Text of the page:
Wednesday, August 6, 2008

When the Roll is Called Up Yonder, She'll be There

Angie Long. The name itself puts a smile on my face. When my family moved to Juneau, in 1957, and began worshipping with the small church of Christ, located in the little white building on Glacier Avenue, Angie was my first Sunday school teacher. Angie was a story-teller like none other. We sat in her little cubby-hole of a classroom (actually, a changing room for baptisms) and listened to Bible stories pour out of her. She didn’t use visual aids or teachers’ manuals. We didn’t do crafts. But we were spellbound by the stories of David, Moses and Joshua; Peter, Paul and, of course, Jesus that she brought to life for us. The visual aid that she did provide for us was a walking, talking, hugging model of the love that is spoken of in I Corinthians 13.

Not only did Angie tell Bible stories, but she had an unmatched talent for performing “recitations.” I remember giggling during church talent shows, as Angie entertained us with long, humorous, dramatic poetic narratives, memorized when she had been a child in school, and still fresh in her mind, decades later.

Angie was famous for her baking. A potluck meal, in Juneau, wasn’t a meal at all without Angie’s lemon meringue and chocolate cream pies. Although most of Angie’s famous recipes were kept in her head, she was always willing to write them down for someone else. My recipe box contains several cards with recipes gleaned from Angie. One of my favorites was her chocolate sheet cake, which is a hit whenever and wherever I serve it. Dan and I remember going to the home of Angie and Maurice (her devoted husband) for dinner one evening. The meal was one of the most delicious ones I think I’ve ever eaten, and then came dessert. She offered us a choice of three kinds of pies that she had baked that day. Having trouble deciding which one we wanted, she solved the problem. “I’ll bring you some of each!”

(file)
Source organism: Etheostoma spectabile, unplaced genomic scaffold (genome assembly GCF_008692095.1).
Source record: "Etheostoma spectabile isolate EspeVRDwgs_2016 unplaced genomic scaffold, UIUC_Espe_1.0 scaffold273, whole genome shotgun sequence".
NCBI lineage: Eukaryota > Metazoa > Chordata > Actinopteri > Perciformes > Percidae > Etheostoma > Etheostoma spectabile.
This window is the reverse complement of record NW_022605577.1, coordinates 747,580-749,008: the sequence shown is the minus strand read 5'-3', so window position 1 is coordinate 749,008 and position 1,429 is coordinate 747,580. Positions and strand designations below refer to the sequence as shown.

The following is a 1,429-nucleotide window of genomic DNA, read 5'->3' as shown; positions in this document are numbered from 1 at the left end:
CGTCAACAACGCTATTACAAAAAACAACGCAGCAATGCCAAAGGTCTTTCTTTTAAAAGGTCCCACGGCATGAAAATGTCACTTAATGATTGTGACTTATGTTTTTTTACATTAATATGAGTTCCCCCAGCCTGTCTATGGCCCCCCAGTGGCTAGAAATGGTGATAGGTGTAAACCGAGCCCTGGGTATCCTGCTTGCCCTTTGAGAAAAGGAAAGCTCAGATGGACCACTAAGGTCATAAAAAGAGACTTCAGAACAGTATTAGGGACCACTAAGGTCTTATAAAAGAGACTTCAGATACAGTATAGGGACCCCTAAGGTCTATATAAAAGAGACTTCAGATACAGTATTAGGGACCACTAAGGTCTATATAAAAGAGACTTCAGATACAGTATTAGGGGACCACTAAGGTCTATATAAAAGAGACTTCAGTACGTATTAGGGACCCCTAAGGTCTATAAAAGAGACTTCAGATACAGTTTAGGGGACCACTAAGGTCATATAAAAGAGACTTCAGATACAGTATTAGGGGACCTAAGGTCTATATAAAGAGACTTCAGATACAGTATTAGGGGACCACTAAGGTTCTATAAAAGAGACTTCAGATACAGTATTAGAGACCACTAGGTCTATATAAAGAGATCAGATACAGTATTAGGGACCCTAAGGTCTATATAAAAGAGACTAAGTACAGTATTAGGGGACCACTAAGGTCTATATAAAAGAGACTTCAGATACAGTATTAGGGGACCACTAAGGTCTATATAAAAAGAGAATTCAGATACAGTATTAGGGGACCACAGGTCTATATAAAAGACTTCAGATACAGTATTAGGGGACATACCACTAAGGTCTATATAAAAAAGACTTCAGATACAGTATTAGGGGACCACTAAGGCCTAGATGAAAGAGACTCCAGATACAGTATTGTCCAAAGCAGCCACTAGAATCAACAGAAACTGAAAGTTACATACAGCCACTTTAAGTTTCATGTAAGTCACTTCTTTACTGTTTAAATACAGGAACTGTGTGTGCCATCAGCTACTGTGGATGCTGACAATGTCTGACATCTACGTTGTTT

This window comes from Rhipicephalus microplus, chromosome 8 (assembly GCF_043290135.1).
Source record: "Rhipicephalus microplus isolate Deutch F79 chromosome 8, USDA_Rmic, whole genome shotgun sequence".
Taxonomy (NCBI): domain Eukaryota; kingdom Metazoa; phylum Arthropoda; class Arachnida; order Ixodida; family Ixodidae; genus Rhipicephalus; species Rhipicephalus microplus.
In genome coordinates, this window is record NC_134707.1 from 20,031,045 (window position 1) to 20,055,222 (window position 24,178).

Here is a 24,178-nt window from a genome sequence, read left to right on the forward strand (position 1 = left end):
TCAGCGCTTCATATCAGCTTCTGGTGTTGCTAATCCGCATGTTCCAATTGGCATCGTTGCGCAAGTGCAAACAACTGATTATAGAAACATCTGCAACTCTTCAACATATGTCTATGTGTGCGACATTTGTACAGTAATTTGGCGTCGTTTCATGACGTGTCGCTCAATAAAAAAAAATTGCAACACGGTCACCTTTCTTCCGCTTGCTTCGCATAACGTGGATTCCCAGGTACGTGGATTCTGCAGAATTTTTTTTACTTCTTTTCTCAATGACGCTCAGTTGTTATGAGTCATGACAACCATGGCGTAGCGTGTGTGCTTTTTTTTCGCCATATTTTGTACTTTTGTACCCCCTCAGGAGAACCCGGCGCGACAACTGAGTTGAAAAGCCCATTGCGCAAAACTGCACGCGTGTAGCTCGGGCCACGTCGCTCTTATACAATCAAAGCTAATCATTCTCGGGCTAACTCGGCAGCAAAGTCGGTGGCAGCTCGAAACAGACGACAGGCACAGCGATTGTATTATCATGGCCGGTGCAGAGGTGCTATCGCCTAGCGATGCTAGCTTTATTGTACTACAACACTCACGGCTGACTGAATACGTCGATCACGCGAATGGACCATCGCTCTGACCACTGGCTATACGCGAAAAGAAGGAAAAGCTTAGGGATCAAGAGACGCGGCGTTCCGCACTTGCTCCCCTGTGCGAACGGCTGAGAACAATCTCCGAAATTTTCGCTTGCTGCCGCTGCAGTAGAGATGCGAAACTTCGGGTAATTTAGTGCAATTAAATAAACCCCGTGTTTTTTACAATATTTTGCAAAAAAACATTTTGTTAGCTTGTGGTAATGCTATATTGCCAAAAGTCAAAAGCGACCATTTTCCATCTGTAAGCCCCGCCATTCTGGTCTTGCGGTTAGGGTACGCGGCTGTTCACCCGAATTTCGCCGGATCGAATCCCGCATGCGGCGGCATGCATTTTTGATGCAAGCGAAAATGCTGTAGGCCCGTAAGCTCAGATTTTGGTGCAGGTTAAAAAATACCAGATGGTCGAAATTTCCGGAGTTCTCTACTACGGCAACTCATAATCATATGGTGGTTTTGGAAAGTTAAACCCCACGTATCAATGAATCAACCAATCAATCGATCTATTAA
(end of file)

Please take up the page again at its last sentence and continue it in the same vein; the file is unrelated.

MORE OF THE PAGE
Although Angie was famous for her story-telling and her baking, what I remember most about Angie was her smile. I can’t even picture Angie, in my mind, without that smile. She smiled when she spoke, she smiled when she listened, she smiled when she worked, and she smiled when she sang. And sing she did! Her clear, strong harmony was a signature element of the Juneau church’s congregational singing.

Angie passed on to her reward, yesterday, after a long and difficult spell of ill health, which left her, I’m sure, longing for Home, where she’ll be harmonizing with that mighty chorus and smiling into the face of Jesus.

1 comment:

Bob and Gina Waldron said...

The Lord was very gracious to us because we had opportunity to visit with Maurice and Brent on Monday at the Seattle hospital and to pray over Angie who was in somewhat of a coma. We are so grateful for the opportunity to tell Angie how special she was to us. As your blog indicates, Angie was a wonderful Christian woman who blessed so many of us with her gift of hospitality. Some of our warmest memories were afternoons spent gathered around a feast served on their dining room table. We loved her very much.

And I cannot tell you how much I loved Nello, your dad and Maurice. More than anyone else, those three men taught me what it meant to be a Christian husband and father. They, like Angie, were God's angels to us.
--Bob and Gina Waldron